Let?s look for a moment where you have put your resources in this budget request. Certainly it is not timid, it has an overall increase of $172 million over the FY 1999 enacted level. Of this large increase, $53 million is for State purchases of easements and USDA rural business loans. The rest of the increase is largely accounted for by increases of $37 million for research programs, $23 million more for road programs, and $23 million more for fish and wildlife habitat. You are also asking for $118 million for outright land purchases. These increases eat-up just about all of your requested budget increases, yet the budget justification says that the overall uncontrollable fixed cost changes for the agency are $72 million. This suggests that many Forest Service programs will suffer declines from their current services level.

The joint hearing we held last year on your fiscal problems and performance was indeed disturbing. We see that you?re making aggressive efforts to get your house in order, and we support that. We will support prudent measures, but we are not so keen on getting a clean accounting opinion as to turn all employees into accountants or turn all budgeting into simple- minded systems that are easy to balance but make no sense for the resource or give up all Congressional control. We welcome the opportunity to work with you to reform budget structures. I?m sure that you?ll agree that much more needs to be done. This is why I requested the National Academy of Public Administration study on your fiscal and budget situation.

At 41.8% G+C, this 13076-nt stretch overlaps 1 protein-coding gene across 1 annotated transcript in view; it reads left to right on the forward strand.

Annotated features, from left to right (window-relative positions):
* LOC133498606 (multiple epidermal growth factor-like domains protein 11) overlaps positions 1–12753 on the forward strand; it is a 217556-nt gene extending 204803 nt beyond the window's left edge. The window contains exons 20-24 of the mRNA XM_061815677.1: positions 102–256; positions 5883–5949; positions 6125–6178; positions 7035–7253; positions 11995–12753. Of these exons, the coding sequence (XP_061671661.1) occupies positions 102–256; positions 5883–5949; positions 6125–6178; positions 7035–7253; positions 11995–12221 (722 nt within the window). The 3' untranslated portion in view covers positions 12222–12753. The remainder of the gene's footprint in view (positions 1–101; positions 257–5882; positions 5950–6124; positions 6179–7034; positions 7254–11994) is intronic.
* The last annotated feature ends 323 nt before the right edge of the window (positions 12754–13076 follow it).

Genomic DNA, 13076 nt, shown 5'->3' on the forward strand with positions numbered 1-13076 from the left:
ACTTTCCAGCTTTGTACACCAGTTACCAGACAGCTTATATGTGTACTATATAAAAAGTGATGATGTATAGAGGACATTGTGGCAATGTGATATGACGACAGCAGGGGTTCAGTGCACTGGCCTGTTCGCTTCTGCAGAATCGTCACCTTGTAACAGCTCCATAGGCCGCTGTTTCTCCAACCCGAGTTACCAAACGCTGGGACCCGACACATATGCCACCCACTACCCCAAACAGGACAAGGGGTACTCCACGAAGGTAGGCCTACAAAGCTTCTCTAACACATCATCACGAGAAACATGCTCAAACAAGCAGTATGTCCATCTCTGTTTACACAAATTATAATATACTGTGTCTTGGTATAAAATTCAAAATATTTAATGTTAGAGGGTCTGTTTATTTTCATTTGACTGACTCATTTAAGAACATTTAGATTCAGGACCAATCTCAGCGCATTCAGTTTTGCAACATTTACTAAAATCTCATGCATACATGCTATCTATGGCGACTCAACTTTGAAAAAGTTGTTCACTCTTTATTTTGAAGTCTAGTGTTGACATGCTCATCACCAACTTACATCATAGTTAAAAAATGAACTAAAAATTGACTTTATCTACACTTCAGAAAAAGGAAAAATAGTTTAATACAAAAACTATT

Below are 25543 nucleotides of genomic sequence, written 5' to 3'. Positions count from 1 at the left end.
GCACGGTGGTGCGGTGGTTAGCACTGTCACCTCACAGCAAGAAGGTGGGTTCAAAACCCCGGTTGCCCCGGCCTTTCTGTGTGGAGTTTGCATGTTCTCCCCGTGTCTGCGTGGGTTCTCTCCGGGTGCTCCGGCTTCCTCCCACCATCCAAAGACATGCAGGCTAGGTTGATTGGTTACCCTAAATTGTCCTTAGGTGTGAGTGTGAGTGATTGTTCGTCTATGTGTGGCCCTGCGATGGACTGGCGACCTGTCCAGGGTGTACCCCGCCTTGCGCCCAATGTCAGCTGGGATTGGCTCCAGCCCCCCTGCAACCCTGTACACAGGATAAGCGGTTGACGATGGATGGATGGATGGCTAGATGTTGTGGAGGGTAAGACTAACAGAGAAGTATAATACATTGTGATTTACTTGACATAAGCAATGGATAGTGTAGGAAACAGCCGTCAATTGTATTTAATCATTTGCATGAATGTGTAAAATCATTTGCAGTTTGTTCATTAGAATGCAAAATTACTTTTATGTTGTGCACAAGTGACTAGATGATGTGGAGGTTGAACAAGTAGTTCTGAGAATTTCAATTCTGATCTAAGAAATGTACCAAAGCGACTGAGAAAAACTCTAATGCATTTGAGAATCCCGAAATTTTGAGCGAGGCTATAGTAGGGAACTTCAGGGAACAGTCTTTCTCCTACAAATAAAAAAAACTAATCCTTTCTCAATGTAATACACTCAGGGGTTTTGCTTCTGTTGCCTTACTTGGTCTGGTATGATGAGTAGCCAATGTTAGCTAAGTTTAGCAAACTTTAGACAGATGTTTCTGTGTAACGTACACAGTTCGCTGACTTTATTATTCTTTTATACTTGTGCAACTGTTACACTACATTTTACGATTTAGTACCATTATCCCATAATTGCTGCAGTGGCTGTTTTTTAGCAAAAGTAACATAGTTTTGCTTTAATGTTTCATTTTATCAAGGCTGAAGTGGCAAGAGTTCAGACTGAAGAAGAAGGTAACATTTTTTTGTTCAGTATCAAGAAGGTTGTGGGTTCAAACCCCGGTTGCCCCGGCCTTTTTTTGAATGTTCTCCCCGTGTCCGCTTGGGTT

The budget request before us asks for level funding for needs, even though your statement indicates that more resources and time are needed to fix the accounting and the agency. Level funding general administration produces a program decrease of $5.7 million due to fixed cost increases. We?ll be impressed if you can fix your huge accounting problems with fewer resources. What we fear, you will further assess other program funds, thereby further reducing the money that gets to the field to do work that helps fix the land and waters, service the public, and assist communities.
 
The budget request also includes reference to $111 in savings that are said to come from several legislative proposals that will be delivered to the Congress later, once you staff them out. We certainly support realistic savings, and the Committee has investigated various revenue generating and cost recovery activities in our February 10 hearing. Yet, we are quite nervous that your trust fund administrative cost savings will come merely by holding back other unrelated FY 1999 funds and using this carry-over next year for administrative purposes. This is unacceptable. We will work with you to clarify definitions for overhead and indirect costs, and to limit these administrative needs to reasonable levels, but we expect FY 1999 funds to be used as appropriated and signed into law by the President.
 

It seems to me that with this budget request you are neglecting your basic mission of taking care of the land and serving people.  You should first take care of the national forest system before you try to tell all forest owners what to do and how to manage their properties. You should take care of basic public service, recreation, habitat and wildfire needs before you try to buy large additional tracts or help the States purchase scattered conservation easements. You should put some of your scarce resources into maintenance of your extensive facilities, forestlands and streams. We will work with you and your staff to provide a bill, within the limited resources that may be available, to take care of real priorities and provide real service to the taxpayers. The national forests and grasslands are far too valuable to be neglected due to arguments on style or short-term political gain.